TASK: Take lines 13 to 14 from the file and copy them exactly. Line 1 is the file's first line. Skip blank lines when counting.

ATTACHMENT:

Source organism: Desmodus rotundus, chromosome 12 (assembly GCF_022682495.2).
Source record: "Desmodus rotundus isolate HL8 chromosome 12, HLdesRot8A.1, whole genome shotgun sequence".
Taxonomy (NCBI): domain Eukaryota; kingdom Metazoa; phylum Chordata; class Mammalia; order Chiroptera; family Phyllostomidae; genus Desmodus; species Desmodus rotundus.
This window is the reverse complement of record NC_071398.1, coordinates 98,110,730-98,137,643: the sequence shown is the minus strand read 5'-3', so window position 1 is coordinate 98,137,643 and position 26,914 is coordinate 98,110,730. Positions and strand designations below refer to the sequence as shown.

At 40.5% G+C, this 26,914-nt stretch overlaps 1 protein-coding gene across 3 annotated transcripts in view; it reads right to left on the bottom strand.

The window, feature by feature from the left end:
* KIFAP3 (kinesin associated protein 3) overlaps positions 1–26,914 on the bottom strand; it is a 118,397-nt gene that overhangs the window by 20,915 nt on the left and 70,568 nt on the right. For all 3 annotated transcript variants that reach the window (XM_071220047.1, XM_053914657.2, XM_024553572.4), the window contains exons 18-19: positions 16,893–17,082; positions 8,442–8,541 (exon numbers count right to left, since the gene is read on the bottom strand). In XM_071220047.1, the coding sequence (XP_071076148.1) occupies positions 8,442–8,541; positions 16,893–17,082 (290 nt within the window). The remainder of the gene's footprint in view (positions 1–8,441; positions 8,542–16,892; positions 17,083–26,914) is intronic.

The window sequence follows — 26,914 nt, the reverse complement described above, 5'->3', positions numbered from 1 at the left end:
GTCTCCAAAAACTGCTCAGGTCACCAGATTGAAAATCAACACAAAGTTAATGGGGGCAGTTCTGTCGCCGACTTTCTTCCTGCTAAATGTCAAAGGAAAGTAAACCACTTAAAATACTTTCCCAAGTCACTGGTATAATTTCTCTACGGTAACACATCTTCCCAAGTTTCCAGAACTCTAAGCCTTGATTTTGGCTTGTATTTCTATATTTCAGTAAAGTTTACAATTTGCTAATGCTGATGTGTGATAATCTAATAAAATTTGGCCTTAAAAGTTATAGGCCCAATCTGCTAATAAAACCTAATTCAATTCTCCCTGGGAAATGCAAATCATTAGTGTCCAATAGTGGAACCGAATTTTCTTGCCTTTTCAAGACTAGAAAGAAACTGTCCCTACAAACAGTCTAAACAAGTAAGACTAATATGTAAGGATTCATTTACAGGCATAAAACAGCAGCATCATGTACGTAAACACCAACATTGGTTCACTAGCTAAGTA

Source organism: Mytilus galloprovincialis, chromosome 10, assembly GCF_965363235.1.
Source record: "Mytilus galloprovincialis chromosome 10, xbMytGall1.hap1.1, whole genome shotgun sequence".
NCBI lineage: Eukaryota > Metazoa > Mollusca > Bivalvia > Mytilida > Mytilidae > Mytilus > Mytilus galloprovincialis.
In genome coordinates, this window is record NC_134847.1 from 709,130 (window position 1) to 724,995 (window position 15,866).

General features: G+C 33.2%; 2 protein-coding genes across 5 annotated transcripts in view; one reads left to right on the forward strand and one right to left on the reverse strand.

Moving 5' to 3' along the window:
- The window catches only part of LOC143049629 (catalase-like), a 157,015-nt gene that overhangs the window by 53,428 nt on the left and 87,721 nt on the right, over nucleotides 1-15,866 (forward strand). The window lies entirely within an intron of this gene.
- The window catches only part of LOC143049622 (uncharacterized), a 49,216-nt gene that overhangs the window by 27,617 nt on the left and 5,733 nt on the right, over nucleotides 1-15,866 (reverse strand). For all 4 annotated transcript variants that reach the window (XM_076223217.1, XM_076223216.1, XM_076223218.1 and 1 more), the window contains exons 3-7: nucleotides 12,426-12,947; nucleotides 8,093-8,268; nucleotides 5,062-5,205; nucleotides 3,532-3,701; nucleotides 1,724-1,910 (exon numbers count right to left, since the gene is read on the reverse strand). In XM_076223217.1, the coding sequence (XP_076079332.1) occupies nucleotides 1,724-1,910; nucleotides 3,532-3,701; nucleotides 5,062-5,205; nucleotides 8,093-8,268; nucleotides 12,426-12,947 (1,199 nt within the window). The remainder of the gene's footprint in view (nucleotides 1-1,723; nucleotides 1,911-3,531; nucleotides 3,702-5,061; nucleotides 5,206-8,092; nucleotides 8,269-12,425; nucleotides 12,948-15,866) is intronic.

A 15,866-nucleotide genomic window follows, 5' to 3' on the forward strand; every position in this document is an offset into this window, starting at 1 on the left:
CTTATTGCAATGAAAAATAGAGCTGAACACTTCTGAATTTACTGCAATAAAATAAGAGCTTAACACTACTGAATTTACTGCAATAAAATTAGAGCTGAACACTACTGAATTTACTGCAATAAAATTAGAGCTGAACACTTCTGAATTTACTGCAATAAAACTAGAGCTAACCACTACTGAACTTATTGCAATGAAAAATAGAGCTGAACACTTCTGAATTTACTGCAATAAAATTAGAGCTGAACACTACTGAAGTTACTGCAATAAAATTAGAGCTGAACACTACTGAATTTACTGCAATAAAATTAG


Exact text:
In genome coordinates, this window is record NC_134847.1 from 709,130 (window position 1) to 724,995 (window position 15,866).

General features: G+C 33.2%; 2 protein-coding genes across 5 annotated transcripts in view; one reads left to right on the forward strand and one right to left on the reverse strand.